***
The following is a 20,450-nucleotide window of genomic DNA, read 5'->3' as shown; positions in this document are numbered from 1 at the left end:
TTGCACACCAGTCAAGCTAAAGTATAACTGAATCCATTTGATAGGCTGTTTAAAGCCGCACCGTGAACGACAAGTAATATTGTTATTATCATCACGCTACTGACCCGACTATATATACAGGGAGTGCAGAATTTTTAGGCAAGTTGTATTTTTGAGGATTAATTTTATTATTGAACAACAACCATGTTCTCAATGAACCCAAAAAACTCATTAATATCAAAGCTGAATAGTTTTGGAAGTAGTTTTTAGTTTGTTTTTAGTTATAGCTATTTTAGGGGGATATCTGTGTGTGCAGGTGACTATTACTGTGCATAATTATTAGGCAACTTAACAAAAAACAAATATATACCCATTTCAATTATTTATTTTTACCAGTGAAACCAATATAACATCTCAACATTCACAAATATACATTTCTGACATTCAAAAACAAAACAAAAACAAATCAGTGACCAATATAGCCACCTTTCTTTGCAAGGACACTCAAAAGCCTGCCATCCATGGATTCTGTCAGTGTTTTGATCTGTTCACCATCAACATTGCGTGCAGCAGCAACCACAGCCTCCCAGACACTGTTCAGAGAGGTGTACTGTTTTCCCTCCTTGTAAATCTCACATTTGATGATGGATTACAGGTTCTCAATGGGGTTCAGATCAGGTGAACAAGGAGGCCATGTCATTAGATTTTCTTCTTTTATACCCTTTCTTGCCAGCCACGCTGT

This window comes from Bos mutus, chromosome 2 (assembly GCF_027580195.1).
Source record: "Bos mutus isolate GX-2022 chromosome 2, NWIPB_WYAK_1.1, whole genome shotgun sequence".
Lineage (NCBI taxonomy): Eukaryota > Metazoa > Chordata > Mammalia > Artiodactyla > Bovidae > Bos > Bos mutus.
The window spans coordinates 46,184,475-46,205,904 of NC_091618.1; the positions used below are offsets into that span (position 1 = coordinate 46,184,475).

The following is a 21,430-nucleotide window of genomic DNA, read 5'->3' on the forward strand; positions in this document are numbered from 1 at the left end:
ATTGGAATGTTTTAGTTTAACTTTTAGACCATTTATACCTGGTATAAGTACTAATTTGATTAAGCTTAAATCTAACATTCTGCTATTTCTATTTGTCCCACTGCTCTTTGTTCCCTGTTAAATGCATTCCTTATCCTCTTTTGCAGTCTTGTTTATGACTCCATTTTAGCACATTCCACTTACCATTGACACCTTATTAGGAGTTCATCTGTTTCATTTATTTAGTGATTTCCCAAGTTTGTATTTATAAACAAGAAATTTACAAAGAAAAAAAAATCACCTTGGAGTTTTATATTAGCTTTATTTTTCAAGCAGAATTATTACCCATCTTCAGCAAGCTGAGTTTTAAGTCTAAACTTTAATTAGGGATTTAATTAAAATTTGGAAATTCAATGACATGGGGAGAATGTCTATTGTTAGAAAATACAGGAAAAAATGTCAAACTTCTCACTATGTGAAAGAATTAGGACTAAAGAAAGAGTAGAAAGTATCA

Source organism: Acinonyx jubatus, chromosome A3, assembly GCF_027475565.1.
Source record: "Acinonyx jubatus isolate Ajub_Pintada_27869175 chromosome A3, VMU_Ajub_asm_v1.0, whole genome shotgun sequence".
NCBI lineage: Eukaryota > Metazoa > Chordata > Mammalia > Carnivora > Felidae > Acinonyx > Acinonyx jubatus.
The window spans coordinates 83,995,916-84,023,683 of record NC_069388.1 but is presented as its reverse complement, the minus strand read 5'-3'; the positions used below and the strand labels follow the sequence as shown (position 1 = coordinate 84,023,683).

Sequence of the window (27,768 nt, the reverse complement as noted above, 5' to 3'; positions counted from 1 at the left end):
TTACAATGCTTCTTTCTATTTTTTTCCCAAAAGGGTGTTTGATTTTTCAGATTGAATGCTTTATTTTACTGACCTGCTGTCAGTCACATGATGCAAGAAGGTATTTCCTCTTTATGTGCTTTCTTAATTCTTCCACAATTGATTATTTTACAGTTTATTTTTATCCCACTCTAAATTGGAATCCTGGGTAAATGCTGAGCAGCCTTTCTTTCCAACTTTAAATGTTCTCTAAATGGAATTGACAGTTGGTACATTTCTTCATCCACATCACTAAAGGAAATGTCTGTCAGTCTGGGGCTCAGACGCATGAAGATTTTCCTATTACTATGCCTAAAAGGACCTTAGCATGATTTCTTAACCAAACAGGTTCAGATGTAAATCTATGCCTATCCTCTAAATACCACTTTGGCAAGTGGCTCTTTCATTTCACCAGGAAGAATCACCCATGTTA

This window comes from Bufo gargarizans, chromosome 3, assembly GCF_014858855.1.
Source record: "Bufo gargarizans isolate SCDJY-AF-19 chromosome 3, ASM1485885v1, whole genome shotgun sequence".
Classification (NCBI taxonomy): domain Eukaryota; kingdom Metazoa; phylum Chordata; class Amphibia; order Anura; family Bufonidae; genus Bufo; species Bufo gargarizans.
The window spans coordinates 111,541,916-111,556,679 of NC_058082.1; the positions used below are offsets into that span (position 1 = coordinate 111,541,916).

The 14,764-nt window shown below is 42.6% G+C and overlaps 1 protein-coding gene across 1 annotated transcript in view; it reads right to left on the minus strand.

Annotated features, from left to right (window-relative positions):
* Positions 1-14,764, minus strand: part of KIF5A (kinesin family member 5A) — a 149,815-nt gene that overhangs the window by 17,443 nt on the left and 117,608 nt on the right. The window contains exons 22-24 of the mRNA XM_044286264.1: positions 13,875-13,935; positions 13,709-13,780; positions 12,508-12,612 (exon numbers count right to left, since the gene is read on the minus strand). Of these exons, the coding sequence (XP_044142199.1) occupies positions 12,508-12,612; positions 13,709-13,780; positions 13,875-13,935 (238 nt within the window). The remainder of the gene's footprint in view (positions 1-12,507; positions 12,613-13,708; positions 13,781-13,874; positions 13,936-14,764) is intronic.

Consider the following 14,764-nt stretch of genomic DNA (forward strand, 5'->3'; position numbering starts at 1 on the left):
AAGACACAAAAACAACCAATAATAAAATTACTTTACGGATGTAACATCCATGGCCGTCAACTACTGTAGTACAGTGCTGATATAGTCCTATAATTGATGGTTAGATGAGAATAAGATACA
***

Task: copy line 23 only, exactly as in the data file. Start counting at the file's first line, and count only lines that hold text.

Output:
AAGACACAAAAACAACCAATAATAAAATTACTTTACGGATGTAACATCCATGGCCGTCAACTACTGTAGTACAGTGCTGATATAGTCCTATAATTGATGGTTAGATGAGAATAAGATACA